Many of us, especially around here, have had a fairly long history with LEGO games, and an even longer history with Star Wars, so you could say expectations were high for LEGO Star Wars: The Skywalker Saga.
Characters each have different abilities, depending on their type, and the variety brings in the sort of range of gameplay we've seen across countless LEGO games all in one.
It can prove frustrating at times to keep straight exactly what tool is needed to deal with each different coloured glow, but once you've got the hang of it (or refreshed your memory), you settle into the experience quite easily.
The puzzles themselves aren't massively challenging, though you aren't always given a huge amount of direction, a lot of the challenge is piecing visual cues together to work out the way to go.
Combat isn't too tough either, especially if you've got one of the many lightsaber-weilding characters along for the ride, as between the sabers themselves and force powers, your characters will make quick work of most enemies.
If you do find you need a bit of extra oomph though, there is a rudimentary upgrade system, which lets you level up running speed or build time for LEGO, though most won't be necessary unless you're gunning for 100% completion.
there's always something new to discover whenever you are wandering around hub worlds, inevitably smashing everything in sight...
Speaking of, there is an awful lot of "stuff" in this game. Collectables are nothing new of course, but here the total number of Kyber Bricks alone numbers at over 1,000, on top of multiple part minikits per level, hidden costumes, characters and ships as well as cheat codes to unlock huge stud multipliers.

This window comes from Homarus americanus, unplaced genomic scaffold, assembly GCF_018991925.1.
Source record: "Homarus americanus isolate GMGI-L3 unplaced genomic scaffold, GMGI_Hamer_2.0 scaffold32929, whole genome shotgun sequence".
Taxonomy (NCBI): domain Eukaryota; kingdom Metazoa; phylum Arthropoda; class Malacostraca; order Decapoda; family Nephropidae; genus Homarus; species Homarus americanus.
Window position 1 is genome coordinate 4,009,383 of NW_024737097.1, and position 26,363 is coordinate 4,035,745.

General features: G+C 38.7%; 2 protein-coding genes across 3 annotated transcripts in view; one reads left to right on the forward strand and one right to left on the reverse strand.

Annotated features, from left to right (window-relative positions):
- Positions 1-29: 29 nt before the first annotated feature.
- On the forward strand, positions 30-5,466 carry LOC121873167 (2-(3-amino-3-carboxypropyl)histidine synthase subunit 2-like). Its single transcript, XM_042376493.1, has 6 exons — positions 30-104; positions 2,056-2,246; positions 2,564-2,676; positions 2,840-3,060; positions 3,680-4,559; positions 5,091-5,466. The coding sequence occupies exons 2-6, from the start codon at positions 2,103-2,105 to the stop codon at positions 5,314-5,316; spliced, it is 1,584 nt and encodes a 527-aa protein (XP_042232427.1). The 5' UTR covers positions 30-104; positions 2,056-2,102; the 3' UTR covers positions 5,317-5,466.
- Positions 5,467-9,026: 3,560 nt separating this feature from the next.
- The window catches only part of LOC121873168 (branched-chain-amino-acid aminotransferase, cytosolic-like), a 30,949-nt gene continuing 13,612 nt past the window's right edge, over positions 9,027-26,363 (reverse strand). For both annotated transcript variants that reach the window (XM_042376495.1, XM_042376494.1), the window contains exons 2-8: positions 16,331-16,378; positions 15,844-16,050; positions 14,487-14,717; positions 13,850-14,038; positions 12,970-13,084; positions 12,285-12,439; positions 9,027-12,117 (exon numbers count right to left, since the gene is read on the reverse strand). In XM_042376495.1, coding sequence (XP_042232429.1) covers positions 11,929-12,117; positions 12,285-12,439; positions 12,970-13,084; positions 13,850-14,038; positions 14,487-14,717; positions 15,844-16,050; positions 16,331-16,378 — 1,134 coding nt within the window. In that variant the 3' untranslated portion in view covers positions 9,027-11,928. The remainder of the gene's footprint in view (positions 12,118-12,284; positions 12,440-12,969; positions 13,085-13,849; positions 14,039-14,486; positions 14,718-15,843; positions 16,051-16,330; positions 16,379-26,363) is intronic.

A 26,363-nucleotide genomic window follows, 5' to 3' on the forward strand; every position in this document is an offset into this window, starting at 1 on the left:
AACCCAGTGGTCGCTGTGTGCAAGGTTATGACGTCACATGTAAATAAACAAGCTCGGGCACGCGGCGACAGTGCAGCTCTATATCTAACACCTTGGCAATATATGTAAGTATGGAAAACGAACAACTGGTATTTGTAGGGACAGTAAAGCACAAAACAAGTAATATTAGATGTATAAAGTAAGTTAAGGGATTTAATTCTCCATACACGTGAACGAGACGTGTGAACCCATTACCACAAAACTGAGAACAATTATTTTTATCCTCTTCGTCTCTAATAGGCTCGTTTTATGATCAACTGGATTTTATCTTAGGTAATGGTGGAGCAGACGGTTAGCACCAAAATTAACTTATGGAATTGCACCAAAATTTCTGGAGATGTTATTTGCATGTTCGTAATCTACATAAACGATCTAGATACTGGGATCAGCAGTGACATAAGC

It's dizzying at times, though it means there's always something new to discover whenever you are wandering around hub worlds, inevitably smashing everything in sight.
The experience is always endearing and wholesome, with even the darker moments of the story poked fun at or even played for laughs.
Between gameplay sections you'll see cutscenes – so far, so normal. However with so much story to get through, these sequences can feel very rushed, with entire plot points or conversations truncating minutes into mere seconds. If this is your first introduction to the story then you'd more than likely struggle, which might be the case for some younger fans.
For most though, it's a well-known story, meaning it doesn't pose too much of a narrative stumbling block, it just means at times you can feel a bit of cutscene whiplash.
The voice acting is, for the most part, on point. Qui-Gon Jin has a bit of a Sean Connery twang, but some of the actors doing impressions of the original performers do a great job – particularly Rey. Others go in a different direction, which also works, as we've seen in the Holiday Christmas Special, from which many of the performers reprise these roles. Finally you have Anthony Daniels and a handful of other originals, so in all it feels like a really mixed bag.